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Semuc Champey

30 Jul

Or, one of the most beautiful places in the world (in my opinion).

Hidden in the Alta Verapaz, the central region of Guatemala, Semuc Champey is Kiche Mayan language for ´the place where the water goes in and comes out´ – well that is the literal translation. We walked miles along the river, then hiked to a viewpoint where we could see the pools below:

Then this being Guatemala, rather than the more safety conscious UK, we walked into the pools, then climbed down the waterfalls and jumped in the deeper water. Later on we went down the river in rubber tires, then went caving, using candles for light. Candles and water dont go that well together so we did alot of the caves in the dark. We climbed up a waterfall, then swam back to the entrance of the caves – one of the places where the water comes out of the mountain.

It was the best thing I have done since getting to Guatemala!

Palapas and sunshine

28 Jul

After a couple of days in Antigua, a pretty colonial town full of language schools, we left the highlands and travelled north to the centre of the country. We had heard from other travellers that Lanquin, a tiny village 2 hours from the nearest town, was a must-see. We arrived and found our hostel, El Retiro. The dorms and cabins, wooden structures with palm roofs, were layed out next to a huge river which was flowing so fast that I was scared to get in and swim! Luckily you can also go down the river in a ´tubo´ – a huge rubber ring.

After a few days of what has felt like endless bus journeys we`re stopping here for a couple of days – we´re not the only ones, I have just met a woman who has been here for four weeks and is staying for another month!

Thinking of visiting some caves at a place called ´Semuc Champey` – literally translated as the place where the water enters and exits. Apparently the water enters one side of the mountain, goes through the caves and exits at the other side. Hardly any of the caves have been mapped, but you can walk through the ones that have – the water comes up to your shoulders!

Anyway, back to the hammock!

1 pair of converse and some skinny jeans…

24 Jul

…do not help anyone to climb a volcano. Managed it though, and was rewarded with an amazing view of a lagoon in the crater (photo to come).  

 Meanwhile, tonight there is a Mexican reggae group playing at the hostel, and they are soundchecking at the moment. Sounds cool, but we were up at 4.30am to climb the volcano, so I´m dying for some sleep. Earplugs all the way I think.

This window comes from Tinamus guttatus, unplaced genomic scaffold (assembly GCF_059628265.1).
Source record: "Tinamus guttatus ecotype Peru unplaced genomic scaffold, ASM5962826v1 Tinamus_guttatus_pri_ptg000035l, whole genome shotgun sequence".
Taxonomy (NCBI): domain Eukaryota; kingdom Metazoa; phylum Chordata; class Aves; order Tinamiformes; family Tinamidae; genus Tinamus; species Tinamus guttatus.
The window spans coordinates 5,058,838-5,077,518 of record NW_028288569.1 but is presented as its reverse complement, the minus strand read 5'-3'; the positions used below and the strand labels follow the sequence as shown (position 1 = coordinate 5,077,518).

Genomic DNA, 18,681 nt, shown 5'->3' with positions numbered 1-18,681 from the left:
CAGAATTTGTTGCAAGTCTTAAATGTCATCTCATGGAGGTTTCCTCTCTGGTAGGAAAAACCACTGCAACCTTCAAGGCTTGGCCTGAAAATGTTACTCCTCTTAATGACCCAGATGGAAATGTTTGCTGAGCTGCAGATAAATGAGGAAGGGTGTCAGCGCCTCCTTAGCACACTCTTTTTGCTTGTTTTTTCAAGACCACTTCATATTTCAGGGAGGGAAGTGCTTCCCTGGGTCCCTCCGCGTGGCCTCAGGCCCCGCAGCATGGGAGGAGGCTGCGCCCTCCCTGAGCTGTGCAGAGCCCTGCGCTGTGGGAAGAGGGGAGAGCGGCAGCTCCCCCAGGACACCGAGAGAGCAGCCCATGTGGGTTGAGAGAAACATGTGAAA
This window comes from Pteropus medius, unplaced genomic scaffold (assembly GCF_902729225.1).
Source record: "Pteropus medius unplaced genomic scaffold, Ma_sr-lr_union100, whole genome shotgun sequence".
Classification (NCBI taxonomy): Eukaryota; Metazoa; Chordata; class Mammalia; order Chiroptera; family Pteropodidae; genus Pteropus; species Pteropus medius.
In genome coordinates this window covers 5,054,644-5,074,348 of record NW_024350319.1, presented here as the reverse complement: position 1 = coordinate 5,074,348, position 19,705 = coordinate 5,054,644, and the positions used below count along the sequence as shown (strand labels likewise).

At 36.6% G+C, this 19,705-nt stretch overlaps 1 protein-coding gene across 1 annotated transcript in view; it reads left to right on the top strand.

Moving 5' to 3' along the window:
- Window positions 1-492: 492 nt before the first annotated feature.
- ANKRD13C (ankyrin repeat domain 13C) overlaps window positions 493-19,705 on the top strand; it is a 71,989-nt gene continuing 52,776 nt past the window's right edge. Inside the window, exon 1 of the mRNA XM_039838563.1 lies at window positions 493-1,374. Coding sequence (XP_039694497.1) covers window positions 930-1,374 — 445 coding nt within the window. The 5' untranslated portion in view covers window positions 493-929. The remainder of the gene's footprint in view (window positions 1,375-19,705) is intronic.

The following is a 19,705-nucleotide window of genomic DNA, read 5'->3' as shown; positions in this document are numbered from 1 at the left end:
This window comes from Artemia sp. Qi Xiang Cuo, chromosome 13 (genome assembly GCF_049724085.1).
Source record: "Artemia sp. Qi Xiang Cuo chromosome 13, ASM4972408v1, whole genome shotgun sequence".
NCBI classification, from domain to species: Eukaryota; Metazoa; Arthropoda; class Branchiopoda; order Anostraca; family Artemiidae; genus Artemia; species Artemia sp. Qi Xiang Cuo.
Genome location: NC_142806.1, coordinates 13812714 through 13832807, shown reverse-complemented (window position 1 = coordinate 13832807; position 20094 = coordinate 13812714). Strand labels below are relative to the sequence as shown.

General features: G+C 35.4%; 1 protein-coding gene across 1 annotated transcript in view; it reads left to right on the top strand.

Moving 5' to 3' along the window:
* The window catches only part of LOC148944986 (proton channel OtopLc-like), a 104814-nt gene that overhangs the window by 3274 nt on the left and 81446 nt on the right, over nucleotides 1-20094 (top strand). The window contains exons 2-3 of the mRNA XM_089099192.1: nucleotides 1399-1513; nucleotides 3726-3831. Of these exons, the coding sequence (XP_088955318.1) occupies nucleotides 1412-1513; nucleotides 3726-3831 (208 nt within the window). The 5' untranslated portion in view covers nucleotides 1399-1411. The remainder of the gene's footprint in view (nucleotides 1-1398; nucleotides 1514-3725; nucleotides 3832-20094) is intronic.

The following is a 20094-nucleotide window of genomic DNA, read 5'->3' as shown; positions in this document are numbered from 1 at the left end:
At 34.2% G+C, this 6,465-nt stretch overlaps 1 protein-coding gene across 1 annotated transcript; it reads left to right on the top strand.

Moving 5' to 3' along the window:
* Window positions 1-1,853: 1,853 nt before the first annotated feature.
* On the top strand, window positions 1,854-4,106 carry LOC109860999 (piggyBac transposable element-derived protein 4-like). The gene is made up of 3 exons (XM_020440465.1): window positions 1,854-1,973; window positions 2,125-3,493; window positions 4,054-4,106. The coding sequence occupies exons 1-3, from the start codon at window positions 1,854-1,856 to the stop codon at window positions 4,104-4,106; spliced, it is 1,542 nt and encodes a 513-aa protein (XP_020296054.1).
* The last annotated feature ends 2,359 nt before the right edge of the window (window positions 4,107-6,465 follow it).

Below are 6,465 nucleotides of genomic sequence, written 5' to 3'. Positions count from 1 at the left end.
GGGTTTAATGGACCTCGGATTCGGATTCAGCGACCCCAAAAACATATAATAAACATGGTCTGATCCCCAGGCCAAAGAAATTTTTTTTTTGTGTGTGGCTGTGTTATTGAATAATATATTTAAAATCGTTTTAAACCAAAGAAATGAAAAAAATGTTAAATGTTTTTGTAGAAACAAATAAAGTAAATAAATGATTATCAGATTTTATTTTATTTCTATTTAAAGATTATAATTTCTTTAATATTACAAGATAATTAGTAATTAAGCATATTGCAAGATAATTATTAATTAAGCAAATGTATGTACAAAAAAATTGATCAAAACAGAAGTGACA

Tomorrow we leave the complicated world of couchsurfing in Xela behind and head to Antigua, another town surrounded by volcanos, but this time live ones, which I won`t be climbing!

Couchsurfing in Guatemala

23 Jul

Yesterday we crossed the border into Guatemala. We left the rain and comfy transport behind, and by midday we were on an old American schoolbus which had been painted silver with go faster stripes and covered in religious stickers, both inside and out. Most of them with inspiring but slightly scary messages like, `God, please guide me on this journey and keep me safe.` I mean you`d hope that it wasnt just faith alone keeping them from crashing!

When we finally arrived in Xela, after various buses and combis, we went to find our host for the night, `Jimmy.`

If you haven`t heard of couchsurfing before, basically it is a website (www.couchsurfing.org), and a community, where you can offer a free bed (s) to travellers, or share skills with people passing through your area. There is no money involved, but at the same time people aren´t encouraged to take part if their only aim is to save pennies on accomodation. It is a good way of meeting people local to the places you are visiting and to see another side of the country where you are travelling.

Now,  we had emailed Jimmy last week, and he was kind enough to offer us a place to stay for three nights. We turned up and found out that he actually owned a hostel and that we would be staying there for free – sounds perfect right?! The one tiny problem is that Anna and I are English… and with that comes the worry that even though someone is offering something for free we don`t want to feel like we are imposing! So yesterday we spent most of the evening worrying how much we should hang ut with our host, and how much we should accept for free. He offered us coffee, drinks, use of the internet, laundry, everything we could need, but I felt really guilty as we didnt have anything to offer in return.

In the end we came to a compromise – we spent the evening having drinks with him and the other couchsurfers, two Spanish girls who are filming a documentary, and tonight we`ll go to watch his family´s traditional Guatemalan theatre group at the hostel, but we have done our own washing and bought our own breakfast and coffee. This way we get to accept his hospitality but not take advantage.

Even though I love the idea of couchsurfing, and the fact that it is based on trust and mutual understanding between people from different cultures and countries, it isn´t just the freeride you imagine it to be – you only get out what you put in!